Quad Receives New Athletic Equipment
Grants to Houses Compensate for Q-RAC Closing
The University agreed earlier this month to supply each of the three Quad Houses with $500 worth of athletic equipment and to give Quad residents a higher priority in using campus athletic facilities to compensate for the closing of the Quadrangle Recreational Athletic Center (Q-RAC) since September.
The actions came in response to proposals solicited in November from the House Committee Chairmen in North, South, and Currier Houses, Dean of Housing Thomas A. Dingman '67 said yesterday.
Dingman added that the total of $1500 in grants--which Currier Chairman Alan A. Khazei '83 said will be spent for the purchase or repair of pool tables, ping pong tables, and exercise equipment--will be financed from Q-RAC's unused maintenance and staffing budgets. Each House had requested a stipend of $750.
Q-RAC closed this fall because of heavy damage to racquetball and squash courts caused by water leakage. President Horner opened the main gym on Dec. 2, but the damaged courts remain under repair.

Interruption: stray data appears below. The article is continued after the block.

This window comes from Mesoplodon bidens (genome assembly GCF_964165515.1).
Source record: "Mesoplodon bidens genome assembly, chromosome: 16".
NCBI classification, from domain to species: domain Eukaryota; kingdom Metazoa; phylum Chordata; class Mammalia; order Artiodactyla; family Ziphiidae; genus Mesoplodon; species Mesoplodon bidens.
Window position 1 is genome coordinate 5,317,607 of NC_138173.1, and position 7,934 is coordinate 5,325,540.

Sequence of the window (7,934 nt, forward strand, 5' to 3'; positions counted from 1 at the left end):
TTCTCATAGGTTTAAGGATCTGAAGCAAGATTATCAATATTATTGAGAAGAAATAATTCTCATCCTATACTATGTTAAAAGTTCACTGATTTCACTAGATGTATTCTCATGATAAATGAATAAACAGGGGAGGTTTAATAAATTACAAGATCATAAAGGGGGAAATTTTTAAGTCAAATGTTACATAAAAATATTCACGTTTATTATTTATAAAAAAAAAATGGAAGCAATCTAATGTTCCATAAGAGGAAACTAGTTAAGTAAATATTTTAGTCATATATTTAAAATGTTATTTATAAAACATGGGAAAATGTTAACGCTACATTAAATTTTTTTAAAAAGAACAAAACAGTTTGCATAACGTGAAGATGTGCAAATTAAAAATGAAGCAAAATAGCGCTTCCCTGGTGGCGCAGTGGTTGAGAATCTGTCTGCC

In addition to the grants, the University has allowed Quad residents additional privileges at the Linden St. squash courts and moved portable weight equipment from Q-RAC into new exercise rooms in Currier and North Houses. Also, the Q-RAC tennis courts may be surfaced for ice skating later in the winter.
Quad residents yesterday lauded Harvard's concessions, but said they plan to seek further compensation.
"The University has been very responsive and shown adequate concern," Khazei said. "I'm very pleased that we've gotten this much."
But he continued that he will still press for additional shuttle bus service on weekends, saying that the Q-RAC's closing "reinforced that need."
James Polsfut '83, president of the house committee at North House, also praised Dingman for "positively" responding to the situation.
"He's at least showing students at the Quad that he realizes it [the closing of the Q-RAC] is an unfortunate inconvenience," he said, adding that Radcliffe and President Horner, in contrast, "seemed to be deadlocked."
Horner was out of town yesterday and unavailable for comment.
Polsfut and Khazei said they are adamant in their desire to see the facility completely opened by spring, and said that they will seek additional financial compensation for their Houses while parts of Q-RAC remain closed